|Birth: ||Feb. 4, 1900|
|Death: ||Aug. 28, 1966|
Poet, Educator, Columnist, Politician. Melvin Tolson graduated from Lincoln High School in Kansas City. He attended college at Fisk University, but, after his first year, for financial reasons, transferred to Lincoln University, Pennsylvania, graduating in 1924. After graduation, he taught at Wiley College in Marshall, Texas, from 1924 to 1947, taking a leave of absence from 1930 to 1931 to work on his master's degree at Columbia University, which he was awarded in 1940. While at Wiley College, he taught Speech and English and formed the Wiley Forensic Society, a debate club. Additionally, he co-founded the black intercollegiate Southern Association of Dramatic and Speech Arts, directed the theater club and coached the junior varsity football team. The Wiley Forensic Society participated in many debates and desegregated the then existing debate forums in 1935. In 1947, he began a 17 year teaching position with Langston University in Langston, Oklahoma. where he was a dramatist and director of the Dust Bowl Theater at the university. Tolson entered local politics while in Langston, and served three terms as Mayor from 1954 to 1960. He mentored a number of persons who became civil rights activists. In 1930, Tolson started writing poetry. "Dark Symphony" was published in 1941 in "Atlantic Monthly". This work compared and contrasted African-American and European-American history. In 1944, he published his first poetry collection called "Rendezvous with America" which included "Dark Symphony". In 1947, Liberia appointed him as their poet laureate. After leaving his teaching position at Wiley College, Tolson wrote a weekly column in "the Washington Tribune". In 1953, "Libretto for the Republic of Liberia" was published in honor of that country's centennial . In 1954, he was appointed a permanent fellow in poetry and drama at the "Bread Loaf Writers' Conference at Middlebury College in Middlebury, Vermont. In 1964, Tolson was elected to the New York Herald Tribune book-review board, and the District of Columbia presented him with a citation and Award for Cultural Achievement in the Fine Arts. Additionally he received a grant from the National Institute. His final work to appear while he was alive was titled "Harlem Gallery" and was published in 1965. In 1966, he was the recipient of the annual poetry award of the American Academy of Arts and Letters. In 1970, Langston University founded the Melvin B. Tolson Black Heritage Center in his honor, housing a collection of materials of Africans and African Americans. Posthumously in 1979, a collection of the poetry he wrote during his year in New York, was published under the title of "A Gallery of Harlem Portraits". In 2004, he was inducted posthumously into Oklahoma Higher Education Hall of Fame. The Library of Congress houses Tolson's papers. (bio by: H M G)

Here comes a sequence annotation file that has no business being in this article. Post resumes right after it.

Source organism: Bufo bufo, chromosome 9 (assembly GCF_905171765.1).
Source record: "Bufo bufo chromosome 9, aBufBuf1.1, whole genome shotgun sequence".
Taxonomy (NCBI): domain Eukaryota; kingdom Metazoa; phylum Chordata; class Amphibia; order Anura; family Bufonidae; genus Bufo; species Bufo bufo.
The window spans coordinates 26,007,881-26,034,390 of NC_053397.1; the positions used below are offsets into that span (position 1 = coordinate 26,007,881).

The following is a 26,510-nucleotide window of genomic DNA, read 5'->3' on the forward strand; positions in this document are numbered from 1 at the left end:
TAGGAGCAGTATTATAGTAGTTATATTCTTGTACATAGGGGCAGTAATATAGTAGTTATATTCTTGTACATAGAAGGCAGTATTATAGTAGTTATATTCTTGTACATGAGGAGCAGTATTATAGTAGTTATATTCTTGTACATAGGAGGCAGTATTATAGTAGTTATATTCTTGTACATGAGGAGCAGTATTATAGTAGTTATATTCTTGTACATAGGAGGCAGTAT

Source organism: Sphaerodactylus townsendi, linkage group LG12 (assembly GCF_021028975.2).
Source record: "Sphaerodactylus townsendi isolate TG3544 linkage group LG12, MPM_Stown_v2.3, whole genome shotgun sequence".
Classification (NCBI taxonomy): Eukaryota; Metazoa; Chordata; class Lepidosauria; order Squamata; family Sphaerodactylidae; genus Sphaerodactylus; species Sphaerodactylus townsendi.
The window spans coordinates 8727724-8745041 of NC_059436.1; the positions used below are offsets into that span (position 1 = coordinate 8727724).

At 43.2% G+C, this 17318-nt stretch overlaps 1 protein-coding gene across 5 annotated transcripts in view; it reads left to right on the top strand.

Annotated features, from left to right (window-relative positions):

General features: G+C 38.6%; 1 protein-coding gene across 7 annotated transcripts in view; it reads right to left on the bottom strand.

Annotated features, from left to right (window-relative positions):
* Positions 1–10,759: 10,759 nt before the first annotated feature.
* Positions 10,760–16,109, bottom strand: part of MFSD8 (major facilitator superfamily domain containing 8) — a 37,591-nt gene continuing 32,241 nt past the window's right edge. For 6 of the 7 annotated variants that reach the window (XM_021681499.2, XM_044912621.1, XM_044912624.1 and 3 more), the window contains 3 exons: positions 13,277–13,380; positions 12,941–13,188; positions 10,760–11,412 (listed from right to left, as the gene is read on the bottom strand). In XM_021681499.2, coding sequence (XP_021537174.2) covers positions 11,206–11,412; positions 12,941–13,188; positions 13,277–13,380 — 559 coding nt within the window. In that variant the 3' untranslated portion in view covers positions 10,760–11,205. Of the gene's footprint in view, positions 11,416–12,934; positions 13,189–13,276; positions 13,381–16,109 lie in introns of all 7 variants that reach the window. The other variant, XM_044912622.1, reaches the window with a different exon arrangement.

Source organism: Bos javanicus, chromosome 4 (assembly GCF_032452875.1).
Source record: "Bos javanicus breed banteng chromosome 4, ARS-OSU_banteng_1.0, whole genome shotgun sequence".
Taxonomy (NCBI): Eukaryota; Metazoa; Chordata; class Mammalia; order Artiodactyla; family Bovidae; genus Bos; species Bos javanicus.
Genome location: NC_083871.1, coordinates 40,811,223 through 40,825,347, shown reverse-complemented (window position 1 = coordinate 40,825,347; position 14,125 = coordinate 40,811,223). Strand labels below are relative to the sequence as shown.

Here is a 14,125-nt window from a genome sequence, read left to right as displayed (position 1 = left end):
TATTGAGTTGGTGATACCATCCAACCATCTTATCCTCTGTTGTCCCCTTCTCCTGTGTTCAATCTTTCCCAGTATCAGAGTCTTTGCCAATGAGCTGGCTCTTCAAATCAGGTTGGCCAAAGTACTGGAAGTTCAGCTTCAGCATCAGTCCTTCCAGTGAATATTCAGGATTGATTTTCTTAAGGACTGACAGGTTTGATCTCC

Ruth Southall Tolson (1896 - 1982)*
Arthur L. Tolson (____ - 2015)*
Summit View Cemetery
Plot: Section 1, Block 41, Lot 55, Space SE.
Maintained by: Find A Grave
Originally Created by: Precious 💕 Memor...
Record added: Oct 25, 2007
Find A Grave Memorial# 22444454
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